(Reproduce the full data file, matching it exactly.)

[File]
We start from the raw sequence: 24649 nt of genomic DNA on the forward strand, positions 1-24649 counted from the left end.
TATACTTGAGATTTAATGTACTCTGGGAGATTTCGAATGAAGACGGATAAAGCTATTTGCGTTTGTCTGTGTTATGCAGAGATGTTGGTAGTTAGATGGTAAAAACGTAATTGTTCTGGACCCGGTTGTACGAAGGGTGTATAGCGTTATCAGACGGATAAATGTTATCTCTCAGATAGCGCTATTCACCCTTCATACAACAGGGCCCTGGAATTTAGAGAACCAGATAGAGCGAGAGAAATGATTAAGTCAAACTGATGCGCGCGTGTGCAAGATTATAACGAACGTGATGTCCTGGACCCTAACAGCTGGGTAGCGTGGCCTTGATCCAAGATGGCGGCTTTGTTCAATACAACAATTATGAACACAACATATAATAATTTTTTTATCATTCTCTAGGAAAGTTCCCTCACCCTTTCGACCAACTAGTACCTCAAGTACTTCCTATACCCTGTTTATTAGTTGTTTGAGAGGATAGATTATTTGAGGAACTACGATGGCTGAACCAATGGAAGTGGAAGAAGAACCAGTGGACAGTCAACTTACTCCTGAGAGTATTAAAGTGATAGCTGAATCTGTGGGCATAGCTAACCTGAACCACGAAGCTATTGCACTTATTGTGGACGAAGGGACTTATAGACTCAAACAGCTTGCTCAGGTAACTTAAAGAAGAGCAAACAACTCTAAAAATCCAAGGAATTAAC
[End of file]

We start from the raw sequence: 24649 nt of genomic DNA on the forward strand, positions 1-24649 counted from the left end.
TATACTTGAGATTTAATGTACTCTGGGAGATTTCGAATGAAGACGGATAAAGCTATTTGCGTTTGTCTGTGTTATGCAGAGATGTTGGTAGTTAGATGGTAAAAACGTAATTGTTCTGGACCCGGTTGTACGAAGGGTGTATAGCGTTATCAGACGGATAAATGTTATCTCTCAGATAGCGCTATTCACCCTTCATACAACAGGGCCCTGGAATTTAGAGAACCAGATAGAGCGAGAGAAATGATTAAGTCAAACTGATGCGCGCGTGTGCAAGATTATAACGAACGTGATGTCCTGGACCCTAACAGCTGGGTAGCGTGGCCTTGATCCAAGATGGCGGCTTTGTTCAATACAACAATTATGAACACAACATATAATAATTTTTTTATCATTCTCTAGGAAAGTTCCCTCACCCTTTCGACCAACTAGTACCTCAAGTACTTCCTATACCCTGTTTATTAGTTGTTTGAGAGGATAGATTATTTGAGGAACTACGATGGCTGAACCAATGGAAGTGGAAGAAGAACCAGTGGACAGTCAACTTACTCCTGAGAGTATTAAAGTGATAGCTGAATCTGTGGGCATAGCTAACCTGAACCACGAAGCTATTGCACTTATTGTGGACGAAGGGACTTATAGACTCAAACAGCTTGCTCAGGTAACTTAAAGAAGAGCAAACAACTCTAAAAATCCAAGGAATTAAC